Magazine article Online
Online Then and Now
As I put the finishing touches on my last issue of ONLINE, many memories flitted through my mind, juxtaposed with glimpses of what is yet to be in the world of online. Having entered into online in the early 1980s, I don't qualify as a real old-timer like some of our authors, advisors, and ONLINE publisher Jeff Pemberton (who was putting together the first issue of ONLINE exactly 20 years ago), but still, a lot has changed.
Travel back in time a minute with me and remember online's adolescent years. Do you remember:
Acoustical modems with two rubber cups for the telephone handset?
The Texas Instruments Silent 700 terminal and its thermal paper?
Searching at 300 baud, and then 1200 baud, and wondering how your eyes could scan the screen that fast? (And then 2400, and then 9600 and losing all hope of scanning text as it crossed the screen?)
Learning APL programming language to search I.P. Sharp, the numerical online service in Canada?
Learning how to search on a PC instead of a terminal? And learning that your new computer needed special software in addition to a modem to go online? (Little did we know that was just the beginning of the complexity!)
When DIALOG 2 was introduced?
Seeing the Wilson Indexes newly online on Wilsonline at SLA?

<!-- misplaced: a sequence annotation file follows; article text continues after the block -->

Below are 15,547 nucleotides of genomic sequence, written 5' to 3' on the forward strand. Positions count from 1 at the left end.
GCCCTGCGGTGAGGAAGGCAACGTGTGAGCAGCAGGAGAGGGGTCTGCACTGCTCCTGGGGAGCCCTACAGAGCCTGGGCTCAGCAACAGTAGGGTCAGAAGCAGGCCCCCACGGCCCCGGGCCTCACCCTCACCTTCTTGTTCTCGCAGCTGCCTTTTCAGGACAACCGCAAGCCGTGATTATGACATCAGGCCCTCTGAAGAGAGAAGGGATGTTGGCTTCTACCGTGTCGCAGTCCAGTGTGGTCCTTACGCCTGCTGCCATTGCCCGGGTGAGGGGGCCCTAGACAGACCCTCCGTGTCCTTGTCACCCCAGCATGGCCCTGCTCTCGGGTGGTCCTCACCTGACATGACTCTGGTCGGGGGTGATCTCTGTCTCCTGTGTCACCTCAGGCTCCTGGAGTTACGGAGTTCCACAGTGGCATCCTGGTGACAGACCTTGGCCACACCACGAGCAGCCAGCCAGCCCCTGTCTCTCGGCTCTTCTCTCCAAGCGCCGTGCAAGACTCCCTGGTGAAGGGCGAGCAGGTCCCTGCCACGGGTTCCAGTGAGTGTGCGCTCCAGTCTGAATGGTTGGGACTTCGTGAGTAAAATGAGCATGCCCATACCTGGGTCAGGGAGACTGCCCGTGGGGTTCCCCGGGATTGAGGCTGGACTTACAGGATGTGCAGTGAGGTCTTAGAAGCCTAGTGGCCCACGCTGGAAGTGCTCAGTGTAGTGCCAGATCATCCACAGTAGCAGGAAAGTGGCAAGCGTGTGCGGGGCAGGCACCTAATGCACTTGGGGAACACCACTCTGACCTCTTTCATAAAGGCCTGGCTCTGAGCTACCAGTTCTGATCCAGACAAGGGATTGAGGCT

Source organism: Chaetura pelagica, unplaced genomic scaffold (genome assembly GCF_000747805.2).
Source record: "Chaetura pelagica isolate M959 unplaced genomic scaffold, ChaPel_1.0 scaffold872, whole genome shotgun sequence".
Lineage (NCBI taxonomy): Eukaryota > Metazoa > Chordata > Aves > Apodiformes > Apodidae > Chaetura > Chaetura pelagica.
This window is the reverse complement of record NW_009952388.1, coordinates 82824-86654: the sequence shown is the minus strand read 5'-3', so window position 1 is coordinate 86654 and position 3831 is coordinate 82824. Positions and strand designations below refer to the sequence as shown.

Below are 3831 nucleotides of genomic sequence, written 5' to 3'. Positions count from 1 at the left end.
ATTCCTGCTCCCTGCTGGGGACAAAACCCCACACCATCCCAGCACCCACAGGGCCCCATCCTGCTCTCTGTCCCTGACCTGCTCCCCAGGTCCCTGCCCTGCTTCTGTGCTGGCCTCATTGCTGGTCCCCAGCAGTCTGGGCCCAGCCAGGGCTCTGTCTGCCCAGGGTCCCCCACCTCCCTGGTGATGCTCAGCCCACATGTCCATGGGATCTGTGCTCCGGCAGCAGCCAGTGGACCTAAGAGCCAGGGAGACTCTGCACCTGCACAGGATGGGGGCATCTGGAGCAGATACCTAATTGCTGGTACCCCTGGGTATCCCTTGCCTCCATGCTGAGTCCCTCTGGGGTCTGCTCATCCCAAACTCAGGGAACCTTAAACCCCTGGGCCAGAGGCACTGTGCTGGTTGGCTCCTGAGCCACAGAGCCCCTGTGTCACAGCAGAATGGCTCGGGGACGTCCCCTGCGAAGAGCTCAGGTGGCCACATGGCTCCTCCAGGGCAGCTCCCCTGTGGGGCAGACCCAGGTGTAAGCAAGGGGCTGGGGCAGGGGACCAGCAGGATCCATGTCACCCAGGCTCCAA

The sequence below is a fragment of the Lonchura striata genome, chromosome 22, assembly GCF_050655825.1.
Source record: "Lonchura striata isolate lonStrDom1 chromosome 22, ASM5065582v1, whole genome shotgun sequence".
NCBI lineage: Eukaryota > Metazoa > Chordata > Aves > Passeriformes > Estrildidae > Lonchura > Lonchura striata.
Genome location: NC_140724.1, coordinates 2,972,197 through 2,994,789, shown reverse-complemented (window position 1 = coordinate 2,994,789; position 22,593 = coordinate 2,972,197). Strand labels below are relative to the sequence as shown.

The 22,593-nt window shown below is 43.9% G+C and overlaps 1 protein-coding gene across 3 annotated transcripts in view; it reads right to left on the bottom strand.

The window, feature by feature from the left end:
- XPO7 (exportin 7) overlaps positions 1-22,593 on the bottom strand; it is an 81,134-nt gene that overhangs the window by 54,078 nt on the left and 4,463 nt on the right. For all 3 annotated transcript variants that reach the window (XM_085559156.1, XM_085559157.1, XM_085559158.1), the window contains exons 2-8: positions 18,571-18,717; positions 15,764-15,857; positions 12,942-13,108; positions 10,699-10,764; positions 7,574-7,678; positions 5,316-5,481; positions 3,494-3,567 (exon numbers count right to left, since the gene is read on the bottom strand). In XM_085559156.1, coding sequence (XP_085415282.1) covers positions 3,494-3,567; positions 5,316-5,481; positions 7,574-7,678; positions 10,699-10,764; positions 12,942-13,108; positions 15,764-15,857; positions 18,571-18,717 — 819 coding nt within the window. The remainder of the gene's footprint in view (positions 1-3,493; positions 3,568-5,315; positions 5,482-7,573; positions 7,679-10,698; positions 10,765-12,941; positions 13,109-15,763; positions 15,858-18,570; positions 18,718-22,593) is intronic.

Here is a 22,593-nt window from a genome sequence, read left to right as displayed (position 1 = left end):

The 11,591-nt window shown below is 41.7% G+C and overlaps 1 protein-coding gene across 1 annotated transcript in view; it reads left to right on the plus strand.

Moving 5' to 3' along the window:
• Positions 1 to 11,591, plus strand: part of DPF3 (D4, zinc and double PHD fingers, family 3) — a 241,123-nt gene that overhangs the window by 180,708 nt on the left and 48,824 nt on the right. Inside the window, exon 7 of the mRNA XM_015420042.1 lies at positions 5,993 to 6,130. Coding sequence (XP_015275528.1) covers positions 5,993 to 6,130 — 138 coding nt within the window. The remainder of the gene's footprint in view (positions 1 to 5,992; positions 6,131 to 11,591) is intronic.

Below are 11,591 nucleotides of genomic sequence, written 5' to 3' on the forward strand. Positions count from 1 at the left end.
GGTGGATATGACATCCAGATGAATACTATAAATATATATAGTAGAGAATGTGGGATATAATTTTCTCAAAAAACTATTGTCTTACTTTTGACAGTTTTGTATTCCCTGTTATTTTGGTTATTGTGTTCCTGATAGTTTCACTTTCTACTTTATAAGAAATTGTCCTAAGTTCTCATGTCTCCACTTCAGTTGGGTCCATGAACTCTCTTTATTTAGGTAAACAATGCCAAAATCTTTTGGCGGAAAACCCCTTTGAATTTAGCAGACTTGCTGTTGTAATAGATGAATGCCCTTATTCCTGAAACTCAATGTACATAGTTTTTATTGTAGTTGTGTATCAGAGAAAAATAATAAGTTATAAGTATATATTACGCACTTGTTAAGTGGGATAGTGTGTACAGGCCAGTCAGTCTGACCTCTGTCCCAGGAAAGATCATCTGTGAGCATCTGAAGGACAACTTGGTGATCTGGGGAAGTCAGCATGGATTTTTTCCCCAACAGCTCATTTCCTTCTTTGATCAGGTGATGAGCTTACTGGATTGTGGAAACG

When PROMT became a "megafile?"
Finding out you could automate your logon process in scripts, using Smartcom? And when everyone used Smartcom because it came with your brand-spanking-new 1200 baud modem?
When SDC became ORBIT became Maxwell Online became Questel Orbit?
ALANET, the email/BBS system for the American Library Association?
PACS-L, one of the first LISTSERVs for information and technology professionals?
Belonging to an online users group?
Thinking back, the most impressive change is how quickly the Internet has pervaded and influenced every corner of the online world. ONLINE published one of the first articles about the Internet (then called the National Information Infrastructure) in September 1990. Despite the obvious interest, none of us grasped its full import or foresaw what would happen. During the next several years of change, I remember being particularly concerned about using the Internet since we were a commercial organization-how strange that mentality seems now that we are blasted with ad banners at every click. …